Outline is the first of five Giller-nominated books I’m reviewing before the winner is crowned on November 10th. In it, a woman writer goes to Athens in the height of summer to teach a writing course. Though her own circumstances remain indistinct, she becomes the audience to a chain of narratives, as the people she meets tell her one after another the stories of their lives.
A few times a year I like to read a book chosen by someone other than myself because even if I don’t enjoy it, the characteristics of novels I love will be re-affirmed in their absence. As Antoine de Saint-Exupéry said,“To become spring, means accepting the risk of winter. To become presence, means accepting the risk of absence.” If nothing else Outline was an interesting learning experience, more for what it wasn’t then for what it was.
Outline consists of a series of conversations between the narrator and the people she meets during a week long writing course in Athens. Each is almost entirely one sided, with the narrator acting mostly as a sounding board. Each person presents an “outline” of their life, and we come to see how differently people present their lives, the lies they tell, the way they shape their realities and delude themselves to make themselves look better. It’s an interesting idea, and one that had me hooked for about 50 or 60 pages, and at that point I quickly became annoyed at this cavalcade of strangers and their boring, colorless lives.
The book delivers on its promise: we get all sorts of outlines from all sorts of people. We see, in broad strokes, how a person’s past shapes who they become. But at a certain point I started to realize that nothing actually happens in Outline; we spend 256 pages hearing about things happening. As a result, I didn’t feel propelled through the story, I didn’t feel like Faye (our narrator, whose named we only learn 4/5ths of the way through the novel) took any action at all. There’s no sense of agency. Sure, she does things–she rides on a boat with a strange man she’s just met, she teaches a class, she spends time with incredibly annoying writers–but these are simply segues into different conversations. And conversations isn’t even the correct word, as they rarely go back and forth.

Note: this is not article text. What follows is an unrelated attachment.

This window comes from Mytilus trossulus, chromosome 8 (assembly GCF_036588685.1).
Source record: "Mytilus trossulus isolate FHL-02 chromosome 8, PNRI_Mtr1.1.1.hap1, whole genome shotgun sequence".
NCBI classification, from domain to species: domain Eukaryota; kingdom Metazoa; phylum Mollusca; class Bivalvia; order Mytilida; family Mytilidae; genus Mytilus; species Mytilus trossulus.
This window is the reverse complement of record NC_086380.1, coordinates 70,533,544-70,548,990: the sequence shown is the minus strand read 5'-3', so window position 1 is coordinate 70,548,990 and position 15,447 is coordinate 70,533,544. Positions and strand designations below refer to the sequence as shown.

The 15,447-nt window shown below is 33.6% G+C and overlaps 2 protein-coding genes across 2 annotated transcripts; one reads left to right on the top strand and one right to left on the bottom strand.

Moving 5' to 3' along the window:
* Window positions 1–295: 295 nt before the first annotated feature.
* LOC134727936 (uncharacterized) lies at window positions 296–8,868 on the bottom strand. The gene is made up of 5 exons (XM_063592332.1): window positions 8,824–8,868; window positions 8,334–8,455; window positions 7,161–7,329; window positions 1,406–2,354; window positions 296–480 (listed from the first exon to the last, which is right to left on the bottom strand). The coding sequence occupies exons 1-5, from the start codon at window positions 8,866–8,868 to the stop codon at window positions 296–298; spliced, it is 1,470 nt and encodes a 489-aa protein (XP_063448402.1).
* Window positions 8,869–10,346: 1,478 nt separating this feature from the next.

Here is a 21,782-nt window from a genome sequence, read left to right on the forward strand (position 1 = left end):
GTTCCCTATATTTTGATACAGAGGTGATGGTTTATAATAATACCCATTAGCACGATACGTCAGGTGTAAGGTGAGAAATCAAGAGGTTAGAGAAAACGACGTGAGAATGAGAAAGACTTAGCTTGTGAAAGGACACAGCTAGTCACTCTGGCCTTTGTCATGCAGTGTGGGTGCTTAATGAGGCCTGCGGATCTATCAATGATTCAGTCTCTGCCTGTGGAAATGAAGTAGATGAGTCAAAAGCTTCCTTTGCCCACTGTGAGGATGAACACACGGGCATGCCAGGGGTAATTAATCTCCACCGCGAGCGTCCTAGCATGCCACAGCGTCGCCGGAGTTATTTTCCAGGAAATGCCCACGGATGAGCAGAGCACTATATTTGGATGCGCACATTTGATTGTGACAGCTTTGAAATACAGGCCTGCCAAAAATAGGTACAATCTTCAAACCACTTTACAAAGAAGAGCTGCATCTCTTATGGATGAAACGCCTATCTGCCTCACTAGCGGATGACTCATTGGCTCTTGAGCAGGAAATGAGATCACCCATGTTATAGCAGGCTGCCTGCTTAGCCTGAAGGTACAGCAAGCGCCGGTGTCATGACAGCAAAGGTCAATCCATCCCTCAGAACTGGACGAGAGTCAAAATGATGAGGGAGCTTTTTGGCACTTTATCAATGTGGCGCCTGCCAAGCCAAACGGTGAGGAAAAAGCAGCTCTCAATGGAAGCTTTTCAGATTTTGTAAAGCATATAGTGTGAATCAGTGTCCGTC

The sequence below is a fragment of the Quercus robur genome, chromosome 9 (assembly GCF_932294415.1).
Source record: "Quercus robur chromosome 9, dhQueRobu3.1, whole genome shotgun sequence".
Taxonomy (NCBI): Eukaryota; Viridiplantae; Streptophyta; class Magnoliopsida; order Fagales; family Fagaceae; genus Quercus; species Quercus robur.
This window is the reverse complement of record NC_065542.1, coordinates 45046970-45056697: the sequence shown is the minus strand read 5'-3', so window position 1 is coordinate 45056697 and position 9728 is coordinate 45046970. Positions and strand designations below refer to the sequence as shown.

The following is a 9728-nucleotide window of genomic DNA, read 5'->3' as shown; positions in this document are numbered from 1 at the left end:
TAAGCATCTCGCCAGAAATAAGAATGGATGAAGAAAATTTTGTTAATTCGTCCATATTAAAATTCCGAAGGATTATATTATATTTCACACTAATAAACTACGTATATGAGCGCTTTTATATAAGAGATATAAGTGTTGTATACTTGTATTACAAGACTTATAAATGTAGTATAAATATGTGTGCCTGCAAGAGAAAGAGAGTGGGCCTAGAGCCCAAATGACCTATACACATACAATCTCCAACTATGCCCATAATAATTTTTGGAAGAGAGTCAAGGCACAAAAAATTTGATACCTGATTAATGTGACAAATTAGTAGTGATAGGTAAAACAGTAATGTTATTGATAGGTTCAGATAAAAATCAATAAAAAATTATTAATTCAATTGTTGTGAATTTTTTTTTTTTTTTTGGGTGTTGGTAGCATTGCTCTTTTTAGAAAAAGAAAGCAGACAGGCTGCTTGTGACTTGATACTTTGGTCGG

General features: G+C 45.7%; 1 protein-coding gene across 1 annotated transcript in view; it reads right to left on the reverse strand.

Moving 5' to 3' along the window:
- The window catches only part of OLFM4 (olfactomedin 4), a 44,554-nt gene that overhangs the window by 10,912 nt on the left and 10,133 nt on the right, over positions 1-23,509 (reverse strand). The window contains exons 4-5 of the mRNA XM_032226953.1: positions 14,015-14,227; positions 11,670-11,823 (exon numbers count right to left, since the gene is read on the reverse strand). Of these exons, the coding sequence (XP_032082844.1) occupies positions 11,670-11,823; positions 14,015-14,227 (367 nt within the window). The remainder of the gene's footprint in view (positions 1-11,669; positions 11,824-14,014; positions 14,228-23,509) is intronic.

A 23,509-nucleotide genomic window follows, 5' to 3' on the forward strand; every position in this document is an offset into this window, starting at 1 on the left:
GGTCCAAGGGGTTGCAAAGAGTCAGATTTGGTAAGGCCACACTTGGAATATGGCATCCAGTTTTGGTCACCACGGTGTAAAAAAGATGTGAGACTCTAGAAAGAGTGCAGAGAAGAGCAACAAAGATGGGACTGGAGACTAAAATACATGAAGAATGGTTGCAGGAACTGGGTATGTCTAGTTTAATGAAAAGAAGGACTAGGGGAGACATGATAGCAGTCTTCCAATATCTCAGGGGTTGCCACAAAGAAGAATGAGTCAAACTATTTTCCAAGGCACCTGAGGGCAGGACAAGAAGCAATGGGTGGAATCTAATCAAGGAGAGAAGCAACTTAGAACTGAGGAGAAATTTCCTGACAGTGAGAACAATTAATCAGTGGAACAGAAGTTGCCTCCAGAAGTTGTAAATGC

It’s not like I require a sneaky plot twist or a person held at gunpoint, it’s just that the concept alone wasn’t interesting enough to withstand its utter lack of emotion. I’m simply asking that the narrator feel like a character, that she interact with her own narrative. In truth, it’s not her narrative at all. I’m not even sure why Rachel Cusk even felt the need to name her. I felt like I learned a lot about a dozen strangers and nothing about the one person I spent the entire novel with. In the end, we don’t even get an outline of Faye.
I grew tired of hearing uninteresting and/or pretentious people psychoanalyze themselves for our benefit. One after another after another. How did these people’s lives affect Faye? What did she think about them? How have these stories changed her life? We don’t get answers to any of these questions.
I should say, though, that none of this speaks to Cusk’s ability as a writer. Her prose is wonderful. It’s evocative, yet readable. I simply didn’t jive with the kind of story she wanted to tell. After reading this interview in The Guardian, I start to understand why. While writing Outline, Cusk was going through a period in which writing fiction felt “fake and embarrassing,” and that “the idea of making up John and Jane and having them do things together [seemed] utterly ridiculous.” If you want to read a novel by that kind of writer, be my guest.
In terms of Cusk’s inclusion by the Giller jury, I find it borderline offensive, and ultimately confusing. Cusk was born in Canada, but her family quickly moved to Los Angeles. By the time she was seven, she’d moved to the UK, where she’s lived for the last 41 years. I know she has a birth certificate from Canada, but how exactly is this book the product of a Canadian? It doesn’t deal with Canada, or Canadians. The author lived here as a baby, only. Yet Cusk is up for the $100,000 grand prize for the best Canadian novel of 2015?
If that’s not an indictment to the quality of the eligible books this year, I don’t know what is.